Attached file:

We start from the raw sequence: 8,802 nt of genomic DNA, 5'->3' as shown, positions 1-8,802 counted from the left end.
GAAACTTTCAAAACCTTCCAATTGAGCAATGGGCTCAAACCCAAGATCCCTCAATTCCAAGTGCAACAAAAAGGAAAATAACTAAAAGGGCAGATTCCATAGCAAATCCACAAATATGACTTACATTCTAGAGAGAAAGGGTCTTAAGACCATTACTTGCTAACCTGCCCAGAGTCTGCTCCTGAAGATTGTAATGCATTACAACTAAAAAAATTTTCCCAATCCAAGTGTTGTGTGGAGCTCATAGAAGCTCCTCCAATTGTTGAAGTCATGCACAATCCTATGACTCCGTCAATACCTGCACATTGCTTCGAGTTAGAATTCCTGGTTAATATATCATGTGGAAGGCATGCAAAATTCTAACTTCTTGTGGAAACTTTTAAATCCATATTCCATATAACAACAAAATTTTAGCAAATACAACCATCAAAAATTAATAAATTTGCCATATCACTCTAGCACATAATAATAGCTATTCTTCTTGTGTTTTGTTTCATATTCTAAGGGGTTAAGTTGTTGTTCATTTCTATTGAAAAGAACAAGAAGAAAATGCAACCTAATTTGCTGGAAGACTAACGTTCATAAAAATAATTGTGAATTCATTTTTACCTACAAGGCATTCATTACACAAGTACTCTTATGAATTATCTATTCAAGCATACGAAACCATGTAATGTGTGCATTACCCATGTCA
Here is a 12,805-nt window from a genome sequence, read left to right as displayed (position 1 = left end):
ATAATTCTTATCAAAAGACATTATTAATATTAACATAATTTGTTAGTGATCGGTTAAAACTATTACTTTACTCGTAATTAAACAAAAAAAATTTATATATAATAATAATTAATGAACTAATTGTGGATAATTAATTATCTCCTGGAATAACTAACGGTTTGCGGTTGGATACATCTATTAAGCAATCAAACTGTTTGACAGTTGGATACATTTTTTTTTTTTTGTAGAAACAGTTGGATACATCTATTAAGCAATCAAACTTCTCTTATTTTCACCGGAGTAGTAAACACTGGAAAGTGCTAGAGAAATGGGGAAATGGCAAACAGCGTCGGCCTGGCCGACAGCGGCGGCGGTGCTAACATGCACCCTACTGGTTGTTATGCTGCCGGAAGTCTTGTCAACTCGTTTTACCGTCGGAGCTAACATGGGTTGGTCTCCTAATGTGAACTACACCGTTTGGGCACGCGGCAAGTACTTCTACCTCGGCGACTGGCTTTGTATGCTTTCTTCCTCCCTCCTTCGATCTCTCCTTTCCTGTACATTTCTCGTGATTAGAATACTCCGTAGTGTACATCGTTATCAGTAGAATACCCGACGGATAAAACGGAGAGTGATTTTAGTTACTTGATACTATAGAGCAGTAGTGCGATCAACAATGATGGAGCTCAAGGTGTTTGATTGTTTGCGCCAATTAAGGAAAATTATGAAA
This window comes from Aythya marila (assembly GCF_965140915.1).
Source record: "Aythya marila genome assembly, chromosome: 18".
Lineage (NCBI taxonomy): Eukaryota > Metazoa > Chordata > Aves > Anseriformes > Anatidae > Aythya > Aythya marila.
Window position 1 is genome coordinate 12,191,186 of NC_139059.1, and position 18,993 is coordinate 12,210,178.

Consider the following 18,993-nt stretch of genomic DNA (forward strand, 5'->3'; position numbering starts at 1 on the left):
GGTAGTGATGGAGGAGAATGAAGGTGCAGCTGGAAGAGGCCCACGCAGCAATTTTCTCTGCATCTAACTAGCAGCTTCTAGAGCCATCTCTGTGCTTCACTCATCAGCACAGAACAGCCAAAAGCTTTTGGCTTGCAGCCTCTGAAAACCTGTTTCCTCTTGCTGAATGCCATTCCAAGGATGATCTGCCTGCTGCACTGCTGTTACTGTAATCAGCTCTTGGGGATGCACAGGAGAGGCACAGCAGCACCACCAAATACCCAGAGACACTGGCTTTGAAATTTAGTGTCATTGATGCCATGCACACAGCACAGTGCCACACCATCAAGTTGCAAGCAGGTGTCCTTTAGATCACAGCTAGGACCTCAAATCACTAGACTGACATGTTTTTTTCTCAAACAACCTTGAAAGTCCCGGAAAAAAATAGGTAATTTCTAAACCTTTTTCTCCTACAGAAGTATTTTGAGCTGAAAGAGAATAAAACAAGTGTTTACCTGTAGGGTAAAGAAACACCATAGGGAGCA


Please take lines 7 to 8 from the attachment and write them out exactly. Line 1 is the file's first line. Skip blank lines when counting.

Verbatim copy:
Lineage (NCBI taxonomy): Eukaryota > Metazoa > Chordata > Aves > Anseriformes > Anatidae > Aythya > Aythya marila.
Window position 1 is genome coordinate 12,191,186 of NC_139059.1, and position 18,993 is coordinate 12,210,178.